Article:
Slumping MLB Stars Who Need to Be Benched in 2017 Pennant Races
The MLB season is long enough to let players work through slumps. Peaks and valleys, highs and lows—they're all inevitable.
We're entering the stretch run, however, when every at-bat and miscue is magnified. Not even stars are immune to benchings when needed.
With that in mind, let's look at five players with impressive recent stats and/or track records whose playing time should be diminished as the calendar barrels toward September.
We're not suggesting these guys have no role to play as the postseason races heat up. In some cases, a few days off may be sufficient.
They're all slumping, though, and the time to work through it is running out.
INF/OF Ben Zobrist, Chicago Cubs
With his combination of veteran leadership and versatility, Ben Zobrist is a key piece of the Chicago Cubs' title defense.
He's also 36 years old and hitting a scant .226.
Granted, Zobrist has hit safely in five of his last six games, but he has just two extra-base hits in August.
His ability to play the outfield and second base serves manager Joe Maddon's mix-and-match machinations, but at this point, Zobrist doesn't top the depth chart anywhere.
The three-time All-Star has two years remaining on his deal yet appears destined for an ancillary role with Chicago—especially if and when shortstop Addison Russell returns from injury and pushes Javier Baez back to second.
1B/DH Hanley Ramirez, Boston Red Sox
With second baseman Dustin Pedroia getting closer to a return from the disabled list, the Boston Red Sox lineup is about to get tighter.
Rookie Rafael Devers has taken over at third, while speedy trade-deadline pickup Eduardo Nunez is hitting .326 in a Red Sox uniform. First baseman Mitch Moreland owns a .989 OPS in August, and Xander Bogaerts is ensconced at shortstop.
That relegates Hanley Ramirez to designated hitter duties, but he could be squeezed there once Pedroia resumes action and Boston needs to find at-bats for Nunez as well as Chris Young.
It doesn't help that Ramirez is hitting .216 with a .753 OPS in August while battling oblique issues.
Boston will need the 33-year-old three-time All-Star at some point, but diminished playing time now could help him get healthy and dialed in for a postseason run.
LF Alex Gordon, Kansas City Royals
"He's scuffling; I'm going to give him more than a day," skipper Ned Yost said, per Judge.
As it turns out, Gordon was back in the starting lineup August 10 and has played consistently since then. He's also hitting .170 in August with a .214 on-base percentage and nary an extra-base hit to his name.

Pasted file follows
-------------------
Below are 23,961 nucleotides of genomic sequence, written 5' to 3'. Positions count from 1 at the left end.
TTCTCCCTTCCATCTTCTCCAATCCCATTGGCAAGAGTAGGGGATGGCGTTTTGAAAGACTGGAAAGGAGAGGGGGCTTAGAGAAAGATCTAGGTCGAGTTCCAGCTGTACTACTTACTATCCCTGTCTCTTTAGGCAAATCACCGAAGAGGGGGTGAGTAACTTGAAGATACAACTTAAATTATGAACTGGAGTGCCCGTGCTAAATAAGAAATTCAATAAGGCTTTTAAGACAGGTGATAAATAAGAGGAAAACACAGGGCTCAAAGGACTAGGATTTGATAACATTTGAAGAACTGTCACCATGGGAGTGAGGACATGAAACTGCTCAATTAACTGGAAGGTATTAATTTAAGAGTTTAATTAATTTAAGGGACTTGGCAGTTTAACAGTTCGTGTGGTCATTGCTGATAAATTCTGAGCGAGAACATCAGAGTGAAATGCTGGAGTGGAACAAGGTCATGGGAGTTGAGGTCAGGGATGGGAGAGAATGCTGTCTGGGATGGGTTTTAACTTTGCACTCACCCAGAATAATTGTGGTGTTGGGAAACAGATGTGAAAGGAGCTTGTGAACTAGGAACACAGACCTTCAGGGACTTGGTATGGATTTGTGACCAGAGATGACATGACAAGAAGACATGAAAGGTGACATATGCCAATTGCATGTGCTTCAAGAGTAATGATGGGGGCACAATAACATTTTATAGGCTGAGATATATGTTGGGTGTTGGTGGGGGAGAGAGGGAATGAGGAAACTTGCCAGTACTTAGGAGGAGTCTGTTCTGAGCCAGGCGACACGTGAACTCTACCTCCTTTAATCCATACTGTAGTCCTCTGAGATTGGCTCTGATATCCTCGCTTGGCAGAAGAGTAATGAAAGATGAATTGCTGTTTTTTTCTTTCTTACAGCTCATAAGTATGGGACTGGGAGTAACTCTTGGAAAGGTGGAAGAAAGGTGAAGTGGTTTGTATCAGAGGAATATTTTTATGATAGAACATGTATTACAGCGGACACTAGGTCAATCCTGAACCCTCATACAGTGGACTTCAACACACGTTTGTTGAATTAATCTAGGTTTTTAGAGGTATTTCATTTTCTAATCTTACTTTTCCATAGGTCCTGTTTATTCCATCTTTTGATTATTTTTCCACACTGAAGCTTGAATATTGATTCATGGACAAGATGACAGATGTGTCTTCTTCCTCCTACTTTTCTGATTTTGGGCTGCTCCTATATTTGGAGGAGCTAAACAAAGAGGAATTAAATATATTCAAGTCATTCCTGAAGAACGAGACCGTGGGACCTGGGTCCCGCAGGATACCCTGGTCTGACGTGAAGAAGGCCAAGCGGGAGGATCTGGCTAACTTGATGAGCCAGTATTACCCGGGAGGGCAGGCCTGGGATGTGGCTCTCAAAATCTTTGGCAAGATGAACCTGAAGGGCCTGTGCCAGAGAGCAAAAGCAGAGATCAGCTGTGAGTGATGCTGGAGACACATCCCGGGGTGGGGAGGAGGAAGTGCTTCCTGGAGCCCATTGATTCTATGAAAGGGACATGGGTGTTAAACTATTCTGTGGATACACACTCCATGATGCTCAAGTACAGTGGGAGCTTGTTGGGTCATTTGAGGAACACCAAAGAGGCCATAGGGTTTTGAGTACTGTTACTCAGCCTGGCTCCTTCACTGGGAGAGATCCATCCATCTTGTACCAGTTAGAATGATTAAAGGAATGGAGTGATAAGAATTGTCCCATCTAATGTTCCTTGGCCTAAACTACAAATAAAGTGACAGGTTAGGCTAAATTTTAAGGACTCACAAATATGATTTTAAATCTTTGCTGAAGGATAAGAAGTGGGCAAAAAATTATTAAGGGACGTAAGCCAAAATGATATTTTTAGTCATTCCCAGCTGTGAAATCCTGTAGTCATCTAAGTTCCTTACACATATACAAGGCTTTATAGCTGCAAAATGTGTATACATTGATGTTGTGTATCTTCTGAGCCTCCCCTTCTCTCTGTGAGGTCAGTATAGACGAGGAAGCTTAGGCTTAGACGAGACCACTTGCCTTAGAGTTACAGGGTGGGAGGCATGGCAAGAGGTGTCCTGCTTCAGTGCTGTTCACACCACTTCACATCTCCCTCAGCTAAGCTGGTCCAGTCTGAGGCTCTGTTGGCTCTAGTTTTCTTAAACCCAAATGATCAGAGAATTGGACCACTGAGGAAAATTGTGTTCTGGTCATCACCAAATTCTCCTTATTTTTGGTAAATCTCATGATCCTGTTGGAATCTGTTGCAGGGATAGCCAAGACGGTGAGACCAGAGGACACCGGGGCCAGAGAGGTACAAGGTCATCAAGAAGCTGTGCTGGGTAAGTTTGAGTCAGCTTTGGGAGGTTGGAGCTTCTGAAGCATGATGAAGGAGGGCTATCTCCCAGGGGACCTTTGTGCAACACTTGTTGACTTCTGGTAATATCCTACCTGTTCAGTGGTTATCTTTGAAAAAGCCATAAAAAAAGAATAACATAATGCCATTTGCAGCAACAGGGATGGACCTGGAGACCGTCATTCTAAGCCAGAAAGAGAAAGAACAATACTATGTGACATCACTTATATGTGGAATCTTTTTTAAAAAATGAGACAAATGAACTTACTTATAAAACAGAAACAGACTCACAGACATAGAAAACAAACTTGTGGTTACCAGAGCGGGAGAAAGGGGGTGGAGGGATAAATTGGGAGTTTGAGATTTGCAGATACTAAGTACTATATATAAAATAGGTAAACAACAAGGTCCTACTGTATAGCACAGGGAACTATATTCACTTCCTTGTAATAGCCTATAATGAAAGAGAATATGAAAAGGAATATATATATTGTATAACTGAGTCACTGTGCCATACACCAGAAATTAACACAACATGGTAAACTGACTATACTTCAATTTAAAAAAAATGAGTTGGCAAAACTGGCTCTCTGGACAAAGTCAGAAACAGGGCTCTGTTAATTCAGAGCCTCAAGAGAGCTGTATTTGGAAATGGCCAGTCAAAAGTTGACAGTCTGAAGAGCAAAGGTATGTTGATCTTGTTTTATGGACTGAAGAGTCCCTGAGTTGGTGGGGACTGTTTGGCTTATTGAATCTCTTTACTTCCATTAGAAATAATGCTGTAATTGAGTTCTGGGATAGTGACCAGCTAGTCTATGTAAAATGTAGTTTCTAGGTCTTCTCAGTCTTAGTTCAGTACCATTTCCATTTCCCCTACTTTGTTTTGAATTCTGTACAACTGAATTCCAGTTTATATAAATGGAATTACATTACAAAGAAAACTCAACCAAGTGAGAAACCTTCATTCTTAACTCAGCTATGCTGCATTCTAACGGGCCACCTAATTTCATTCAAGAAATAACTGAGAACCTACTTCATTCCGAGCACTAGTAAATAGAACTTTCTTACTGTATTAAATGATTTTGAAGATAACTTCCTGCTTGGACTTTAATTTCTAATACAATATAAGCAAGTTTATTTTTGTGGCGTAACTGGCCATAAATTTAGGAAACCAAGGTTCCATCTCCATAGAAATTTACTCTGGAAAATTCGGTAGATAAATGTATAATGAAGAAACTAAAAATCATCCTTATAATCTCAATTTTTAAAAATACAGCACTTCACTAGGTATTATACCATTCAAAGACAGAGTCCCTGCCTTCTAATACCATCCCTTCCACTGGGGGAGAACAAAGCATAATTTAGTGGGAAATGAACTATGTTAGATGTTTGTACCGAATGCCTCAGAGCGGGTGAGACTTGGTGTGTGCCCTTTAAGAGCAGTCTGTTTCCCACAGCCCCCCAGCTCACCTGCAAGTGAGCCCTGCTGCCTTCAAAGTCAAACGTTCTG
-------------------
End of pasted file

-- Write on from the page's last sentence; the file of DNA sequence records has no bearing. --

Maybe an extended benching was in order after all.
The Royals are hanging around in the American League wild-card chase, trying to make one more run with their largely homegrown core. Gordon, who is signed through 2019 with a club option for 2020, is a significant part of that core, though he hasn't delivered—especially of late.
Melky Cabrera, acquired from the Chicago White Sox at the trade deadline, can play left field, with rookie Jorge Bonifacio manning right.
"It's just been a struggle for him," Yost said of Gordon, a three-time All-Star and four-time Gold Glove winner, per the Associated Press (h/t USA Today). "We need Gordy being productive."
1B/DH Albert Pujols, Los Angeles Angels
On August 18, Albert Pujols smacked his 609th home run, moving him into a tie with Sammy Sosa for the most homers by a foreign-born MLB player.
Kudos to Pujols, who has put together an airtight Hall of Fame resume. At the same time, though, it's worth asking if the 37-year-old belongs in the Los Angeles Angels' everyday lineup.
On the season, Pujols is hitting .230 with a .651 OPS. In August, those figures sit at .211 and .577.
The Halos are paying Pujols $26 million in 2017, meaning they want to stick with him. At a certain point, however, other options such as C.J. Cron and his .939 August OPS will become unavoidably preferable.
The Angels are scrambling to get AL MVP Mike Trout back to the postseason. Right now, paycheck aside, Pujols is a fringe part of that pursuit.
RF Aaron Judge, New York Yankees
Aaron Judge has been one of the best stories in baseball this season and is a near lock to win AL Rookie of the Year honors.
He's also mired in an epic slump in which he's hit seven home runs after the All-Star break after belting 30 in the first half and owns a .169 batting average and .684 OPS in the second half. He has set the record for most consecutive games with a strikeout (currently 37 games), but there's no way New York is giving up on its burgeoning franchise slugger.
They could move him out of the No. 3 spot, as John Harper of the New York Daily News suggested, or they could sit him out and try to get his head straight. These struggles happen to all rookies, but they can have lasting impacts.
As Harper noted, "For the first time during Judge's fall from Superman status, I get the feeling it's affecting him in a significant way."
Judge is a huge part of the Yankees' present and future. A little time on the pine to sort through his issues might be what the hit doctor ordered.